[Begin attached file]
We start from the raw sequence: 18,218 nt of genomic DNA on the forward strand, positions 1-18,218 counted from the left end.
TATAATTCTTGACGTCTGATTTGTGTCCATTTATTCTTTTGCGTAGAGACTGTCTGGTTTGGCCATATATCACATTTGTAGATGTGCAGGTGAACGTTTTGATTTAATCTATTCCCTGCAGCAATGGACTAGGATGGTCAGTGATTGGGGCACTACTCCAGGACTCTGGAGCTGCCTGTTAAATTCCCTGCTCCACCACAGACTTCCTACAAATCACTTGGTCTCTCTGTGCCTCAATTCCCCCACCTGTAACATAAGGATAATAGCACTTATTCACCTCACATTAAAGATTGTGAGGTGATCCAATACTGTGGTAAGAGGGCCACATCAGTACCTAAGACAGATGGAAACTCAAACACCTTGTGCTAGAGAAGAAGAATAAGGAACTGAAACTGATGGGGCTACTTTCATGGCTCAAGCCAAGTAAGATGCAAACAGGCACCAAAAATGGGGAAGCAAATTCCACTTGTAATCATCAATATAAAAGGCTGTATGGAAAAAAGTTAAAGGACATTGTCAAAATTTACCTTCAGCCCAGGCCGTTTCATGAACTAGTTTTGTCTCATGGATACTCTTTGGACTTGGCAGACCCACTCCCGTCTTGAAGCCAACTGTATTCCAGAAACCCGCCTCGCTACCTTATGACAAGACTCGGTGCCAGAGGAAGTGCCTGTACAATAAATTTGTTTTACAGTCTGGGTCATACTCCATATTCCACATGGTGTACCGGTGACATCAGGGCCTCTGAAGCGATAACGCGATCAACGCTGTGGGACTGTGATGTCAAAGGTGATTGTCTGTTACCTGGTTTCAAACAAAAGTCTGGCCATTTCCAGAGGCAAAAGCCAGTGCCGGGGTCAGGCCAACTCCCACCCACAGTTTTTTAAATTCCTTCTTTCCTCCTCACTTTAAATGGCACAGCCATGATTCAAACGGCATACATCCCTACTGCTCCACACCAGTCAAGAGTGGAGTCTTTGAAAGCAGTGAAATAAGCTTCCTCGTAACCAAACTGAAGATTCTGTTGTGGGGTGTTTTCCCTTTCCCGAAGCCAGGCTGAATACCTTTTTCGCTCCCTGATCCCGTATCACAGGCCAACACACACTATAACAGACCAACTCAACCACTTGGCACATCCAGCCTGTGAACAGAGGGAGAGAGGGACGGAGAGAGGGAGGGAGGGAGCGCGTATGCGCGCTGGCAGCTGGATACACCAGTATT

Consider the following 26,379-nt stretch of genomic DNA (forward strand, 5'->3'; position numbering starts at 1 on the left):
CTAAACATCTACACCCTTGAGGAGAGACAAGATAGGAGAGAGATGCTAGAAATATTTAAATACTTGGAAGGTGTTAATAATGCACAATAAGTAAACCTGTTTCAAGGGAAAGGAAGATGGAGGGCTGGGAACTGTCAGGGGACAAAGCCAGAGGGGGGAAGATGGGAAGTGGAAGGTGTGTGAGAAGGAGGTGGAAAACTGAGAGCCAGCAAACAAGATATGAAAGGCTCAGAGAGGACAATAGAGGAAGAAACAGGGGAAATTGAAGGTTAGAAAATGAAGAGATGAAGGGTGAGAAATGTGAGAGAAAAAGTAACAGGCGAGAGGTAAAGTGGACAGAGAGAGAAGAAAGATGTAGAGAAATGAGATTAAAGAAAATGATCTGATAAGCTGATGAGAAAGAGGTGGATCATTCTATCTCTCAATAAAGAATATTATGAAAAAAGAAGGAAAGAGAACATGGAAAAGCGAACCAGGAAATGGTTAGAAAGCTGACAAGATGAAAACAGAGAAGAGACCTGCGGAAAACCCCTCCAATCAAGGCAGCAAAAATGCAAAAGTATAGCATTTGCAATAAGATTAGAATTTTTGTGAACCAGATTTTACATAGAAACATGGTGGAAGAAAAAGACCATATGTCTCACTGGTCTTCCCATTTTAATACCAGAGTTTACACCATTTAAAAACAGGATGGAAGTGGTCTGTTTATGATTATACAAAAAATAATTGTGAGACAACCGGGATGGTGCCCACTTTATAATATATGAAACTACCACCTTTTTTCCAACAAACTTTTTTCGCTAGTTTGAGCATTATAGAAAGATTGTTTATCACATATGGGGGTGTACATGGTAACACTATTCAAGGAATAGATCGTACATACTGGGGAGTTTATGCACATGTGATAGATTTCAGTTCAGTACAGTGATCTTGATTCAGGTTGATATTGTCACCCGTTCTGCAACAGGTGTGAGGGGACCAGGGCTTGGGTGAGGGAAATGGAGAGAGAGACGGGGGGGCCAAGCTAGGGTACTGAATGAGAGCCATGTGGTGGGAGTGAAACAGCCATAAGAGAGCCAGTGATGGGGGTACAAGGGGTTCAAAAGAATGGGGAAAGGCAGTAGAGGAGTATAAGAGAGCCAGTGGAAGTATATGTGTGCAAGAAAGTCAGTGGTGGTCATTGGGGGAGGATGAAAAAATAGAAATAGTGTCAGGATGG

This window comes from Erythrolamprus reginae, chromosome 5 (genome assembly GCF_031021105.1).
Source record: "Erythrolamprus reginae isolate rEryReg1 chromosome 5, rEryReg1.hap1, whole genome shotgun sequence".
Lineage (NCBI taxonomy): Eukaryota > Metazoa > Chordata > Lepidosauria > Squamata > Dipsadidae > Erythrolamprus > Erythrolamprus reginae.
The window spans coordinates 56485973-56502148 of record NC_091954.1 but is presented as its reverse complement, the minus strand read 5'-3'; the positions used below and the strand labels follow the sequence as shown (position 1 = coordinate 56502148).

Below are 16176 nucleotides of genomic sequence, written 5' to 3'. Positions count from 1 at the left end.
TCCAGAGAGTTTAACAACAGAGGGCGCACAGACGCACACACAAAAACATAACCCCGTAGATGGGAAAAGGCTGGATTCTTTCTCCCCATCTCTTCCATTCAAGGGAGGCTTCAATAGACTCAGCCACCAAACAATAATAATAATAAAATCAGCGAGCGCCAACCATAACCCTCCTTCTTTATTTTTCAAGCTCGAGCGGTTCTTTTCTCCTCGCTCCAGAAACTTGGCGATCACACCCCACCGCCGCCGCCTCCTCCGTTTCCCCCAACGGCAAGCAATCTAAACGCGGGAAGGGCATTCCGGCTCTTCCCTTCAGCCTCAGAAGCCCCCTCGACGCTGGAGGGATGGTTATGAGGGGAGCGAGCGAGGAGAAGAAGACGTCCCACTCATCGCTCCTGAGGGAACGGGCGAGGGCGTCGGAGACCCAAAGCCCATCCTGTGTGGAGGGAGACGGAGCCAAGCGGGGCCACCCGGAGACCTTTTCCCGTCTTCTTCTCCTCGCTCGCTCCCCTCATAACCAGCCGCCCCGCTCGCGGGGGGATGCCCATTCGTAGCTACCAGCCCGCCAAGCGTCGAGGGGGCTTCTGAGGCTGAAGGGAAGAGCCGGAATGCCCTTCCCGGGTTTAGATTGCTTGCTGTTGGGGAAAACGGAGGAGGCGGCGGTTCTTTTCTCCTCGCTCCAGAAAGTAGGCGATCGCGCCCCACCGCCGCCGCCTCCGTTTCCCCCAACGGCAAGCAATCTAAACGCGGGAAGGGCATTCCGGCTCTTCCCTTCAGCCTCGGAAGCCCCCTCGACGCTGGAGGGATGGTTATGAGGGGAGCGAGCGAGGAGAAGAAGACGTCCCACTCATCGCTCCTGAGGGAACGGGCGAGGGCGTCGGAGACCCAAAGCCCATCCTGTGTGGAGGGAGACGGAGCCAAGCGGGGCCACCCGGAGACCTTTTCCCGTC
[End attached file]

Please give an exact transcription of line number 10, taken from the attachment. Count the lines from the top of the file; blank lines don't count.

TCCAGAGAGTTTAACAACAGAGGGCGCACAGACGCACACACAAAAACATAACCCCGTAGATGGGAAAAGGCTGGATTCTTTCTCCCCATCTCTTCCATTCAAGGGAGGCTTCAATAGACTCAGCCACCAAACAATAATAATAATAAAATCAGCGAGCGCCAACCATAACCCTCCTTCTTTATTTTTCAAGCTCGAGCGGTTCTTTTCTCCTCGCTCCAGAAACTTGGCGATCACACCCCACCGCCGCCGCCTCCTCCGTTTCCCCCAACGGCAAGCAATCTAAACGCGGGAAGGGCATTCCGGCTCTTCCCTTCAGCCTCAGAAGCCCCCTCGACGCTGGAGGGATGGTTATGAGGGGAGCGAGCGAGGAGAAGAAGACGTCCCACTCATCGCTCCTGAGGGAACGGGCGAGGGCGTCGGAGACCCAAAGCCCATCCTGTGTGGAGGGAGACGGAGCCAAGCGGGGCCACCCGGAGACCTTTTCCCGTCTTCTTCTCCTCGCTCGCTCCCCTCATAACCAGCCGCCCCGCTCGCGGGGGGATGCCCATTCGTAGCTACCAGCCCGCCAAGCGTCGAGGGGGCTTCTGAGGCTGAAGGGAAGAGCCGGAATGCCCTTCCCGGGTTTAGATTGCTTGCTGTTGGGGAAAACGGAGGAGGCGGCGGTTCTTTTCTCCTCGCTCCAGAAAGTAGGCGATCGCGCCCCACCGCCGCCGCCTCCGTTTCCCCCAACGGCAAGCAATCTAAACGCGGGAAGGGCATTCCGGCTCTTCCCTTCAGCCTCGGAAGCCCCCTCGACGCTGGAGGGATGGTTATGAGGGGAGCGAGCGAGGAGAAGAAGACGTCCCACTCATCGCTCCTGAGGGAACGGGCGAGGGCGTCGGAGACCCAAAGCCCATCCTGTGTGGAGGGAGACGGAGCCAAGCGGGGCCACCCGGAGACCTTTTCCCGTC